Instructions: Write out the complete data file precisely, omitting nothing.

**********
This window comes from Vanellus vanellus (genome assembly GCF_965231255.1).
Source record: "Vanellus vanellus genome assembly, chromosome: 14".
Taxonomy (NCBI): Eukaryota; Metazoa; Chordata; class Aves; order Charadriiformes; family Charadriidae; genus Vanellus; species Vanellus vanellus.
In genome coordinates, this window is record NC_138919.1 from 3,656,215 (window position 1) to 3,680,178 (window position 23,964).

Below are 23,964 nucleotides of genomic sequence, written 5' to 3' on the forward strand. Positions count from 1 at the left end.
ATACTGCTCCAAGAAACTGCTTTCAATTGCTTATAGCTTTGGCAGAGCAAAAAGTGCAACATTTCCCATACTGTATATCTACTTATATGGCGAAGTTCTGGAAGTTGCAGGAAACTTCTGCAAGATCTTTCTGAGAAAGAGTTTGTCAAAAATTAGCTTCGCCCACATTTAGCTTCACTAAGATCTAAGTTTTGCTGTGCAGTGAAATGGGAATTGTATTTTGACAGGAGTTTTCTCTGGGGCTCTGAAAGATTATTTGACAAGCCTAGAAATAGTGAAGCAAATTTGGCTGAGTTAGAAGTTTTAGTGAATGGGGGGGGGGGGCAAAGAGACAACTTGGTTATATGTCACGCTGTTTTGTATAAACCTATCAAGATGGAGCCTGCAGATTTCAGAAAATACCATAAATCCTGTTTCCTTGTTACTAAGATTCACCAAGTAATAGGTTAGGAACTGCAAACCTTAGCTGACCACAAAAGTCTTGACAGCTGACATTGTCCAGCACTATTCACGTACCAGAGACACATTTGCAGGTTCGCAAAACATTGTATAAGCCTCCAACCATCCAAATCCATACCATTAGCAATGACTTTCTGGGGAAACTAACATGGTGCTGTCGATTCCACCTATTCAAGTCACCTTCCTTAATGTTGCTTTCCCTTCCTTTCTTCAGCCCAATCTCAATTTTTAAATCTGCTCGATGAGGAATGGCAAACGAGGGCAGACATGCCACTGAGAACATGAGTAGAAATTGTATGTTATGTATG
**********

This window comes from Vanellus vanellus (genome assembly GCF_965231255.1).
Source record: "Vanellus vanellus genome assembly, chromosome: 14".
Taxonomy (NCBI): Eukaryota; Metazoa; Chordata; class Aves; order Charadriiformes; family Charadriidae; genus Vanellus; species Vanellus vanellus.
In genome coordinates, this window is record NC_138919.1 from 3,656,215 (window position 1) to 3,680,178 (window position 23,964).

Below are 23,964 nucleotides of genomic sequence, written 5' to 3' on the forward strand. Positions count from 1 at the left end.
ATACTGCTCCAAGAAACTGCTTTCAATTGCTTATAGCTTTGGCAGAGCAAAAAGTGCAACATTTCCCATACTGTATATCTACTTATATGGCGAAGTTCTGGAAGTTGCAGGAAACTTCTGCAAGATCTTTCTGAGAAAGAGTTTGTCAAAAATTAGCTTCGCCCACATTTAGCTTCACTAAGATCTAAGTTTTGCTGTGCAGTGAAATGGGAATTGTATTTTGACAGGAGTTTTCTCTGGGGCTCTGAAAGATTATTTGACAAGCCTAGAAATAGTGAAGCAAATTTGGCTGAGTTAGAAGTTTTAGTGAATGGGGGGGGGGGGCAAAGAGACAACTTGGTTATATGTCACGCTGTTTTGTATAAACCTATCAAGATGGAGCCTGCAGATTTCAGAAAATACCATAAATCCTGTTTCCTTGTTACTAAGATTCACCAAGTAATAGGTTAGGAACTGCAAACCTTAGCTGACCACAAAAGTCTTGACAGCTGACATTGTCCAGCACTATTCACGTACCAGAGACACATTTGCAGGTTCGCAAAACATTGTATAAGCCTCCAACCATCCAAATCCATACCATTAGCAATGACTTTCTGGGGAAACTAACATGGTGCTGTCGATTCCACCTATTCAAGTCACCTTCCTTAATGTTGCTTTCCCTTCCTTTCTTCAGCCCAATCTCAATTTTTAAATCTGCTCGATGAGGAATGGCAAACGAGGGCAGACATGCCACTGAGAACATGAGTAGAAATTGTATGTTATGTATG